More Notices of Bank Foreclosed Home Expected in Illinois- By: John Cutts
Foreclosure actions that have been sidelined because of an Illinois law that gives ample time to distressed homeowners to work out their troubled loans are starting to move in the forefront.
A report showed that the state law only provided a temporary relief to the housing market but did not offer a permanent solution to the foreclosure problem as it only delayed what is inevitable.
From April to May, initial default notices for bank foreclosed home declined significantly in six counties that covered the Chicago area. Default notices are the initial steps in the foreclosure proceedings.
The decline was attributed to the almost 70 percent reductions in foreclosure filings that started in April, according to Woodstock Institute. However, the institute noted that foreclosure actions are again on the rise.
In April, notices of defaults were made on 5,539 properties in Chicago. The numbers of default notices dropped dramatically to 1,694 in May. But it also rose dramatically to 3,468 filings in June. Woodstock researchers are expecting the number of default notices to continue to grow in the coming months.
Governor Pat Quinn signed the Homeowner Protection Act in April. The state law prohibits foreclosure to start within the first month of loan delinquency. The law requires banks to inform distressed homeowners that they are given a month to avail of foreclosure counseling. Also, distressed homeowners are given a grace period of one month if they coordinate and work with U.S. Department of Housing and Urban Development-certified housing counselors.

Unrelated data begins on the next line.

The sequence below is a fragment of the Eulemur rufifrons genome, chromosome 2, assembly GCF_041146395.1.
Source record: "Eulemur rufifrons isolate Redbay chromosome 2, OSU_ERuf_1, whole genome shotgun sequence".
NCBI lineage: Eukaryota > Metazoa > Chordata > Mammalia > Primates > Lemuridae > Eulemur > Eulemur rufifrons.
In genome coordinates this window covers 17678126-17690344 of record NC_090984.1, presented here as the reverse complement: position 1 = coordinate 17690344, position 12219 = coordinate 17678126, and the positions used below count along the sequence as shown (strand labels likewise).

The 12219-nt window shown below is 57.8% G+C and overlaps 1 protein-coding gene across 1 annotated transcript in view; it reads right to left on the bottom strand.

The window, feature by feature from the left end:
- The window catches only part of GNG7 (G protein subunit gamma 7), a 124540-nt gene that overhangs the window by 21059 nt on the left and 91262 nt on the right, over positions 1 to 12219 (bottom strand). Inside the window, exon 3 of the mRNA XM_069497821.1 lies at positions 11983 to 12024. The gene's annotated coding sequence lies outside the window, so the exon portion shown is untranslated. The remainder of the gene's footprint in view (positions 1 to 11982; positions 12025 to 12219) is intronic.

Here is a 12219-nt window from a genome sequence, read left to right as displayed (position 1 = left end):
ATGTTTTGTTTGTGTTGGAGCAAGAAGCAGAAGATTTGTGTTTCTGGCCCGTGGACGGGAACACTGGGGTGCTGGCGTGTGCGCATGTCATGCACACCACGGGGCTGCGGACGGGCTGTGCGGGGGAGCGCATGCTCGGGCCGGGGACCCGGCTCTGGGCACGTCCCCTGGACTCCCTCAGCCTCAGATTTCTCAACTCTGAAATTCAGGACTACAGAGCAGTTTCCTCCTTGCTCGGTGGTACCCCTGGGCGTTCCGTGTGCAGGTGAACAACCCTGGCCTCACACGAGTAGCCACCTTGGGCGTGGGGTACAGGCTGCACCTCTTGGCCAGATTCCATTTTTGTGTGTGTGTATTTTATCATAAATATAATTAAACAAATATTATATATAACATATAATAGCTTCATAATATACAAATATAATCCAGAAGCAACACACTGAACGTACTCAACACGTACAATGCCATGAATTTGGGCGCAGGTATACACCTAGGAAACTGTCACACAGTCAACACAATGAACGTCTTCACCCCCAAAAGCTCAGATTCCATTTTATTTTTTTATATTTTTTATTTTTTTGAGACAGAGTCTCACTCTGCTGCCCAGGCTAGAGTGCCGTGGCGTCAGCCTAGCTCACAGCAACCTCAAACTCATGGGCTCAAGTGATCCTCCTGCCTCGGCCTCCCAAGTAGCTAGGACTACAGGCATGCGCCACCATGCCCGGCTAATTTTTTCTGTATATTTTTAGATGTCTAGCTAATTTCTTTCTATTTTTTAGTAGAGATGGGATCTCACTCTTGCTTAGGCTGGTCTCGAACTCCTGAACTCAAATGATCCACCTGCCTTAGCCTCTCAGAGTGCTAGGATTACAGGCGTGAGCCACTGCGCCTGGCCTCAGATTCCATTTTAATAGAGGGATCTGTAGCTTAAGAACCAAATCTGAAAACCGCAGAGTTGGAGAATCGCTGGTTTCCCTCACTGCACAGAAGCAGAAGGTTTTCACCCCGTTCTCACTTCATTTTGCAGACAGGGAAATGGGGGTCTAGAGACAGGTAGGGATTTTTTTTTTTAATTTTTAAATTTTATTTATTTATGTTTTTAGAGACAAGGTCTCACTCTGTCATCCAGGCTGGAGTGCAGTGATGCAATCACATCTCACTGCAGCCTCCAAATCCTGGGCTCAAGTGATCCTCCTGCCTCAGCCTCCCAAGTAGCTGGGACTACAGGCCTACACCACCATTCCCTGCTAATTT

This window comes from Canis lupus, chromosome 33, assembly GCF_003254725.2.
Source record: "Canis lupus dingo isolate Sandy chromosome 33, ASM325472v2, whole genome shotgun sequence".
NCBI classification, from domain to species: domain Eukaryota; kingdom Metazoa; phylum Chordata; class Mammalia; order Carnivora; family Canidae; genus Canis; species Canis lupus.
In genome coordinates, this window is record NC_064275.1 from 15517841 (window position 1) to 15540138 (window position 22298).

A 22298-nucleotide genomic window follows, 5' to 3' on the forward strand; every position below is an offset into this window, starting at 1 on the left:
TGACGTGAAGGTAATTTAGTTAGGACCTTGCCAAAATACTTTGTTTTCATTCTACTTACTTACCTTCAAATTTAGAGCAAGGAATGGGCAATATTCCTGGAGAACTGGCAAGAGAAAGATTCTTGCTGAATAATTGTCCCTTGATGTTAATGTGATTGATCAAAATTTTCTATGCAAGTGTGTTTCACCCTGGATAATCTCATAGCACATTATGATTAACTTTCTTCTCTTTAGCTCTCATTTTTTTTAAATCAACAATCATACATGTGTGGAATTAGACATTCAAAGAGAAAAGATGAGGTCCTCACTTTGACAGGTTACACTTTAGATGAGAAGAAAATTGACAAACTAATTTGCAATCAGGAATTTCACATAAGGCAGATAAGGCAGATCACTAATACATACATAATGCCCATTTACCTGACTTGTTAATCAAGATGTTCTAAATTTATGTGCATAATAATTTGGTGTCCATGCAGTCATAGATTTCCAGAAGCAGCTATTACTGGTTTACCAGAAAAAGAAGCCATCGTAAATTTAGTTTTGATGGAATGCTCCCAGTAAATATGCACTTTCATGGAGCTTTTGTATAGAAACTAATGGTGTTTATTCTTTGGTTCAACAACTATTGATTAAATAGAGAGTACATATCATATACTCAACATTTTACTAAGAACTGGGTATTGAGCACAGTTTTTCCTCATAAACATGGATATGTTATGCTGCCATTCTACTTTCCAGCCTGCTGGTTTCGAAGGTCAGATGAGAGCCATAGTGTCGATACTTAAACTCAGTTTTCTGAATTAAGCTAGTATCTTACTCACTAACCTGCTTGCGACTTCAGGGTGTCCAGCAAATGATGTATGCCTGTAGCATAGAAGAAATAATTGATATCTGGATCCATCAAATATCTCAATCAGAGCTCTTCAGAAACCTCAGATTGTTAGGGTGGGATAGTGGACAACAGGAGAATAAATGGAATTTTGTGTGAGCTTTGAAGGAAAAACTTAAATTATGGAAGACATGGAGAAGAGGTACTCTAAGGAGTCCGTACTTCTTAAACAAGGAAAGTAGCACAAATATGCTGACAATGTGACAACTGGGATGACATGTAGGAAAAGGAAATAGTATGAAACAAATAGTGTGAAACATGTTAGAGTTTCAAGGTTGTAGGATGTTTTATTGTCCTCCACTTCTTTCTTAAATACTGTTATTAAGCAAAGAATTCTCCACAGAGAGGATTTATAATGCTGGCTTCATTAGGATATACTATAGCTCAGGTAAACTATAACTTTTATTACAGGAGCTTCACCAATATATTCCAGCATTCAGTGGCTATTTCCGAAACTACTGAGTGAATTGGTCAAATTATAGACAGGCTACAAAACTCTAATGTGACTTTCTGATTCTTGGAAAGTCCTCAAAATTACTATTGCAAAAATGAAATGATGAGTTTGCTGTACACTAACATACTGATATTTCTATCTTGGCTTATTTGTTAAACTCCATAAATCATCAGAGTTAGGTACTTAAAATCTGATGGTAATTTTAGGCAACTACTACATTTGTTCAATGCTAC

Woodstock Vice President Geoff Smith said that the law which gives homeowners a 3-month window would work only for homeowners who received a better loan, which is being offered under the loan modification program of the federal government.
Industry analysts noted that the grace period only succeeded in delaying the foreclosure actions, with no clear result on whether it was able to help distressed homeowners.
Woodstock's report stated that a high number of foreclosed homes could be found in low-income areas of the state. But it noted a spike in foreclosure activities in affluent areas.
In Austin, default notices reached 466 for the first six months of this year, an increase of 2 percent from the previous six months of 2008. And in the affluent area of Lincoln Park, 81 notices of defaults were posted, representing a 161 percent gain compared with the first half of the previous year.
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John Cutts has been educated in the finer points of the foreclosure market over 5 years.